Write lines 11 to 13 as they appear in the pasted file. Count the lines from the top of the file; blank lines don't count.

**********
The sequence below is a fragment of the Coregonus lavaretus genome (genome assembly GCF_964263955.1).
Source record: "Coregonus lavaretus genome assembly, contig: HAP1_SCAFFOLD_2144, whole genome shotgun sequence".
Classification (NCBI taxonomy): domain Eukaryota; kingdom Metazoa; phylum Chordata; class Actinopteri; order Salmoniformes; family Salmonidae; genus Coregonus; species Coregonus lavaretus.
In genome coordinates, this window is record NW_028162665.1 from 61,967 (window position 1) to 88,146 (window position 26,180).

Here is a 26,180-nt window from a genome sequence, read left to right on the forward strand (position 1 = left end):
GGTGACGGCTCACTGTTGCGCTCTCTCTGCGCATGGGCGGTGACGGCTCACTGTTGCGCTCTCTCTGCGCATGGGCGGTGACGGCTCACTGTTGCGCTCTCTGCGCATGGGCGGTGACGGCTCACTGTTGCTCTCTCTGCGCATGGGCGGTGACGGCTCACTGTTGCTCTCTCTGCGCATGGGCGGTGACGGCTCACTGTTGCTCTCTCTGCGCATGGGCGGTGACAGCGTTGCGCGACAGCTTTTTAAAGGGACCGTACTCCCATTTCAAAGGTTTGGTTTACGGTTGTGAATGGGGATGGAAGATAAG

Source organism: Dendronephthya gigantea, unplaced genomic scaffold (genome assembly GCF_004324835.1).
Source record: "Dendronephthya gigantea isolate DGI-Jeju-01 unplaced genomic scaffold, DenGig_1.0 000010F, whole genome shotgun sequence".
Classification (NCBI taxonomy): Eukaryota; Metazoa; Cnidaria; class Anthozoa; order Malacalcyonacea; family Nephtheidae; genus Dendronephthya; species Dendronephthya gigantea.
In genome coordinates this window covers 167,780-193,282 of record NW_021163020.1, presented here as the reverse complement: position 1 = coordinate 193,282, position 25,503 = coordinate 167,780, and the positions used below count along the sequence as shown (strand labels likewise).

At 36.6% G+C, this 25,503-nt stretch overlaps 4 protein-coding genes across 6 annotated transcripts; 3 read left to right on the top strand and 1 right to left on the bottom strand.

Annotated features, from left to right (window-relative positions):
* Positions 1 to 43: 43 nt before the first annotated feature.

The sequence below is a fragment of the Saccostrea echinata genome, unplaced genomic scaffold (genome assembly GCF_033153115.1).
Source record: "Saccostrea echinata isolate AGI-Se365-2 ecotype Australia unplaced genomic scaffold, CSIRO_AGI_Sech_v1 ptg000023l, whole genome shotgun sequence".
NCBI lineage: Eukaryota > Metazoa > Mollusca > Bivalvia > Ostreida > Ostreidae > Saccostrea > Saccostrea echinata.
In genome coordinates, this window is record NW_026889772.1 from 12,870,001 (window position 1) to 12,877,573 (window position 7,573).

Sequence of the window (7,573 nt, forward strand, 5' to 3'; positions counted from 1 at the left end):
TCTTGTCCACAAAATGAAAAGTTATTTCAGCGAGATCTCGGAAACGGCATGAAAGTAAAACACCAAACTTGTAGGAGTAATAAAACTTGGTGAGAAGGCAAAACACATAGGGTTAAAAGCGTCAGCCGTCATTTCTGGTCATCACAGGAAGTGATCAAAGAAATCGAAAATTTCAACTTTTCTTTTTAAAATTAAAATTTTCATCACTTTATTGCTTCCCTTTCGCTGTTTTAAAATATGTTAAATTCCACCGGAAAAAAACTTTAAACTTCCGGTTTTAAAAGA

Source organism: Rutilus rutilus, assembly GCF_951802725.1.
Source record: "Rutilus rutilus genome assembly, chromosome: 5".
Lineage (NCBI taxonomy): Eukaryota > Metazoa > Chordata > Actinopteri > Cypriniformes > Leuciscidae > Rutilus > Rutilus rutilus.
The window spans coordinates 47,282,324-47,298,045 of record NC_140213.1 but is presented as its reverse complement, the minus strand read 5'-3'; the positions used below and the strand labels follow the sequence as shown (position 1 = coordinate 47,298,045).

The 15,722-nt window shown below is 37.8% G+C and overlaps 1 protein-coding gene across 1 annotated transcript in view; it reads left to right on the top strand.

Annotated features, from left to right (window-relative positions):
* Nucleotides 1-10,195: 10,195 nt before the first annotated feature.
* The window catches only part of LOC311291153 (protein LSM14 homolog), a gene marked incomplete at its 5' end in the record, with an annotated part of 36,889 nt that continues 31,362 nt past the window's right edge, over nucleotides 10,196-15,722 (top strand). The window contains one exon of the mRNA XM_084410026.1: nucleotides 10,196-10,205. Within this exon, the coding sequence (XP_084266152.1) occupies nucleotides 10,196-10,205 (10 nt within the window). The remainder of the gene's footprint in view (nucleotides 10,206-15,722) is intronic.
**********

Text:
At 36.6% G+C, this 25,503-nt stretch overlaps 4 protein-coding genes across 6 annotated transcripts; 3 read left to right on the top strand and 1 right to left on the bottom strand.

Annotated features, from left to right (window-relative positions):
* Positions 1 to 43: 43 nt before the first annotated feature.